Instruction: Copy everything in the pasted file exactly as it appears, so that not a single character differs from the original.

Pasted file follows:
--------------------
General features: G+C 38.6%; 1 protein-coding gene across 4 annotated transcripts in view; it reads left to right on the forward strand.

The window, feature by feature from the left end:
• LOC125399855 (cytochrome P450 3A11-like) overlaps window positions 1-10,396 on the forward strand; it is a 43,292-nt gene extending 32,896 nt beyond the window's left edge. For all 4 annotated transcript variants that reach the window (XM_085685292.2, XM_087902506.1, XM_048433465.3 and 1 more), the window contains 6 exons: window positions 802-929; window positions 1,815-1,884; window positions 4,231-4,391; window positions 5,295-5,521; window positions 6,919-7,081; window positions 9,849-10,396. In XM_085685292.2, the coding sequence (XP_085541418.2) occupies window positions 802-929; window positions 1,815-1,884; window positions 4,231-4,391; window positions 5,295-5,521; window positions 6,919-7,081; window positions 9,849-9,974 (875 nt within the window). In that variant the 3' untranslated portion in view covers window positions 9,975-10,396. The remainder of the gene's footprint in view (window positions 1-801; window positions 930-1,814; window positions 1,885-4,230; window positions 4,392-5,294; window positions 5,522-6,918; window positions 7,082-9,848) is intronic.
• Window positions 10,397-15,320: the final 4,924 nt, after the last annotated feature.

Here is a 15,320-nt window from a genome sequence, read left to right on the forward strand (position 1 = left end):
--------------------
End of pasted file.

General features: G+C 38.6%; 1 protein-coding gene across 4 annotated transcripts in view; it reads left to right on the forward strand.

The window, feature by feature from the left end:
• LOC125399855 (cytochrome P450 3A11-like) overlaps window positions 1-10,396 on the forward strand; it is a 43,292-nt gene extending 32,896 nt beyond the window's left edge. For all 4 annotated transcript variants that reach the window (XM_085685292.2, XM_087902506.1, XM_048433465.3 and 1 more), the window contains 6 exons: window positions 802-929; window positions 1,815-1,884; window positions 4,231-4,391; window positions 5,295-5,521; window positions 6,919-7,081; window positions 9,849-10,396. In XM_085685292.2, the coding sequence (XP_085541418.2) occupies window positions 802-929; window positions 1,815-1,884; window positions 4,231-4,391; window positions 5,295-5,521; window positions 6,919-7,081; window positions 9,849-9,974 (875 nt within the window). In that variant the 3' untranslated portion in view covers window positions 9,975-10,396. The remainder of the gene's footprint in view (window positions 1-801; window positions 930-1,814; window positions 1,885-4,230; window positions 4,392-5,294; window positions 5,522-6,918; window positions 7,082-9,848) is intronic.
• Window positions 10,397-15,320: the final 4,924 nt, after the last annotated feature.

Here is a 15,320-nt window from a genome sequence, read left to right on the forward strand (position 1 = left end):